As Harvard moves into the new academic year, it faces mounting scrutiny into an aspect of its admission process that administrators have long held is central to fostering diversity in its student body—race-based affirmative action.
Last academic year alone, Harvard was hit with a string of allegations accusing the College of discriminating based on race because it, like many other colleges and universities, considers race among other factors in its admissions decisions.
Last November, an anti-affirmation group filed a lawsuit against Harvard, alleging that its admissions policies discriminate against Asian-American applicants. This past spring, more than 60 Asian-American groups filed a complaint with the federal Departments of Education and Justice making similar charges, calling for an in-depth investigation into Harvard’s use of race in its admissions processes.
That complaint was dismissed by the Department of Education because of its similarities to the separate and ongoing lawsuit against Harvard.
But outside Harvard, affirmative action is also under fire: The U.S. Supreme Court recently agreed to re-hear another affirmative case in higher education—Fisher v. the University of Texas at Austin, which involves a white woman who claims she was unjustly denied admission to the school because of her race. The man behind that case, Edward Blum, is the same person who organized the lawsuit challenging Harvard’s affirmative action policies.
These high-profile challenges to affirmative action threaten what administrators say is one of Harvard’s methods to achieving campus diversity, which the University publicly values; its official admissions website declares that “While Harvard is renowned for its academic excellence, we strongly believe that one of our greatest strengths is the exceptional diversity within the student body.”
University President Drew G. Faust, meanwhile, addressed the Blum lawsuit against Harvard on Wednesday in remarks in Memorial Church, vowing to defend Harvard’s policies against what she described as a challenge to the University’s “fundamental values.”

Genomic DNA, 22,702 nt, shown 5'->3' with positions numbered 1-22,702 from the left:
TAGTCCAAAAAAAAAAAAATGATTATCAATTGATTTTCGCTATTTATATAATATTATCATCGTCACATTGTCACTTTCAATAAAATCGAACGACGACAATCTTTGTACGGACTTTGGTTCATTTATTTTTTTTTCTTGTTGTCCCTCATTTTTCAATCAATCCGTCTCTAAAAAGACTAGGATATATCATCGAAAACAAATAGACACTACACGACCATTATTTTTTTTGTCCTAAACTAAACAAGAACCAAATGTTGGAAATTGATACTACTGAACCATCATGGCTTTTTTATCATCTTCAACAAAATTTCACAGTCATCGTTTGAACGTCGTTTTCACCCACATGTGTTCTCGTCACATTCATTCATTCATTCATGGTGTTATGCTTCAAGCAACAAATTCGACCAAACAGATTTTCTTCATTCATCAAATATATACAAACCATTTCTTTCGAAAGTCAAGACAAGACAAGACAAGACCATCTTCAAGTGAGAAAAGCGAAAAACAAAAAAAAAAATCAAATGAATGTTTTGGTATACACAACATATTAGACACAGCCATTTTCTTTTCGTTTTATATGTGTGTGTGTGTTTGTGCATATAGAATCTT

Experts say the University has a lot at stake in the ongoing litigation, both in the Fisher case and the ongoing lawsuit against Harvard.
“What Harvard stands to lose...is the most efficient and direct route to achieving racial diversity,” said Tomiko Brown-Nagin, a professor at Harvard Law School and expert in education law and policy. Other methods universities can use to foster campus diversity, such as ramping up recruiting efforts to high schools with many minority applicants, are much less time- and cost-effective, she said.
“Harvard and all of the other colleges that have legal action pending are going to be subject to the Supreme Court case,” said David A. Hawkins, the executive director for educational content and policy at the National Association for College Admission Counseling, of which Harvard is a member.
Lawyers representing Harvard filed a motion this summer to delay the pending lawsuit against Harvard until the Supreme Court reviews the Fisher case, as the two deal “with the same fundamental issues,” according to University spokesperson Jeff Neal.
According to Parke P. Muth, a former associate dean of admissions at the University of Virginia, a ruling against race-based affirmative action would cause an “ongoing nightmare” for Harvard, as it would open floodgates for other rejected students seeking compensation.
“The lawyers at Harvard will be busy for a very long time,” he said.
—Staff writer Jalin P. Cunningham can be reached at firstname.lastname@example.org. Follow her on Twitter @JalinCunningham.
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